Some people who did not even understand the rules of the franchise worked on it like for instance in the Living Dead films you can not kill those zombies with a bullet in the head but somehow in the 2 years of them bouncing around someone added that in there. The unfortunate part is that the writers names stay on the scripts no matter what unless we choose to take our names off. I did not realize that these films were in the condition that they were in until I saw them. It's a hard thing for me, I loved the people that produced them, they are very creative and talented but the movies were envisioned one way and turned out another.....and I think a lot of that lies on the directors....it really is the directors responsibility to know the rules of a franchise.
I cant tell you how different the screenplays were from what was actually produced. I will gladly tell you that I am very proud of everything I have done, I have no shame in what I have written so its not me being defensive when I say that the movies turned out differently as a result of the filmmaking process. It makes me sad because I catch a lot of shit from my own peeps, you know I'm a film geek like everyone reading this interview so its really hard to explain how a movie gets put together without you actually working on one. You can take a stack
of 15 DVD's , watch them and say this one sucks, that one sucked, etc...But until you actually work on a movie you just don't know that its really almost a miracle that any movie ever gets made, its so hard to get everything to come together. If there is ever another "Living Dead" sequel then it will definitely go back to basics, which is what I had intended to begin with.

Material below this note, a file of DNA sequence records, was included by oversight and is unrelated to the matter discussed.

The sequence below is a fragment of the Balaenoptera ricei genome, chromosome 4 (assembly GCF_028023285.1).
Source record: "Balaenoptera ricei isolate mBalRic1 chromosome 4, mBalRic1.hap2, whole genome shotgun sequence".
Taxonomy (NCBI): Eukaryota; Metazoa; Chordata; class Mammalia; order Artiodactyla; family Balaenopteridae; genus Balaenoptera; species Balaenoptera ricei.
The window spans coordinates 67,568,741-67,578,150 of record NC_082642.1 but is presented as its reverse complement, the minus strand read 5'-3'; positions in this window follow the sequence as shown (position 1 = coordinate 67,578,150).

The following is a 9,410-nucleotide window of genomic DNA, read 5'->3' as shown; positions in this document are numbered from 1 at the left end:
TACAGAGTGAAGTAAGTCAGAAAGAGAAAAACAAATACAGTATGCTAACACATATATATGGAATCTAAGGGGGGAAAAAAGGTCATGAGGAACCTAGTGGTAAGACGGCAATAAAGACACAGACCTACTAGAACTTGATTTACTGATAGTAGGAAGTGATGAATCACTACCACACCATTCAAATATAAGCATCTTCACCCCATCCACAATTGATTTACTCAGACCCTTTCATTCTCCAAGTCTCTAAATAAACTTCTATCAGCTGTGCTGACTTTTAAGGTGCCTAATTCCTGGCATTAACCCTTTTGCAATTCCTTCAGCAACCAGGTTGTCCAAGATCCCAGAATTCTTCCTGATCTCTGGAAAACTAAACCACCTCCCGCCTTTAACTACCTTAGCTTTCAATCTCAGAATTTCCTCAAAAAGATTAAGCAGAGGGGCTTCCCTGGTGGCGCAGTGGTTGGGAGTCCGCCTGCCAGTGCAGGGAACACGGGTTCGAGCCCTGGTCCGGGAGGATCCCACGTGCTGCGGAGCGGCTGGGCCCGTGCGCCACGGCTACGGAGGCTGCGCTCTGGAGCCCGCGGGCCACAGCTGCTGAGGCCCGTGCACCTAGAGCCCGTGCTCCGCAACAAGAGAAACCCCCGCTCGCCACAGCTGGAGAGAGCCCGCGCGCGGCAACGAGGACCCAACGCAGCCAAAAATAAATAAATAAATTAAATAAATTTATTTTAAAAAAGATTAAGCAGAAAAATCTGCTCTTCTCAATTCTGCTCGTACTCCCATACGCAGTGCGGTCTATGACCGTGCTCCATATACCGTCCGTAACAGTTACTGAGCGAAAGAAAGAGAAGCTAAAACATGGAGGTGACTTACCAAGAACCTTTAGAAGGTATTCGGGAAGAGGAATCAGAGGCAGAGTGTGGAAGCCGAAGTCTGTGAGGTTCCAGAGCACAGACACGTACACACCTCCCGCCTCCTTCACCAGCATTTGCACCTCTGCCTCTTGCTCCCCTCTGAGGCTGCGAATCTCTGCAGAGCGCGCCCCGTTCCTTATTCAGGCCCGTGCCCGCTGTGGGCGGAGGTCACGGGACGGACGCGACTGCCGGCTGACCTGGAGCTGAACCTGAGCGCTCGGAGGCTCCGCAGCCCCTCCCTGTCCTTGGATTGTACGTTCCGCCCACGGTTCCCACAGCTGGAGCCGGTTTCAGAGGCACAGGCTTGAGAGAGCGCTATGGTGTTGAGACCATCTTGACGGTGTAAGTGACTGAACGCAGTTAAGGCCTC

Vogue......Strike a pose!
TM: I read that you were raised on the Carnical Circuit, how did you get into that profession and what was your job?
WB: My mother and father actually owned an amusement company, my job was to drive the golf cart and pick up the money from the vendors, and also deliver ice and other supplies. Sometimes I sold hotdog's and concessions walking around with the thing around my neck, HAHAHA I hated it at the time but now I look back and it wasn't so bad.
TM: The Carnival Circuit is a different form of entertainment, what age were you when you became interested in film and what was the wake-up call to you....was it a certain film that you saw that made you think hey this is what I would like to do .....what actually made you get into the industry?
WB: These are VERY GOOD questions by the way, these are not questions that I get all the time.
TM: "Patting myself on the back right now"
WB: Yes I wanted to work in show business and did work in show business like school plays and things around the age of 7. As I got older I did local theater. A huge turning point for me was when I was little and went to see the original Poseidon Adventure film , I remember getting really freaked out by it that the boat was turning upside down and people were dying. My parents explained to me that these people were pretending that it was not really happening. I was like you have got to be kidding me and I became obsessed with filmmaking. Between 6th grade and high school I made close to 30 films, I got into video production, story boarding, animation, sculpting and I became a hard core fan. I would write fake notes from my parents to the movie theaters so that I could get in to see rated R horror films. It really just took off from there.
TM: The next interview is the last one with William Butler. Part 4 discusses The Garbage Pail Kids Movie, Working with Tony Todd and Lance Henriksen, a meeting with Mel Brooks, and future film projects. Dont miss out for the ending of this great life story of 25 years in the entertainment business!!
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Every other Sunday
This column explores every aspect of the film industry from a true fanboy's perspective.
Tim Malcolm got his first job at a movie theater in 1996 working as a projectionist. He quickly learned that there was no better job then getting paid to watch movies. Since then he has been an advid film watcher, collector, critic and writer.|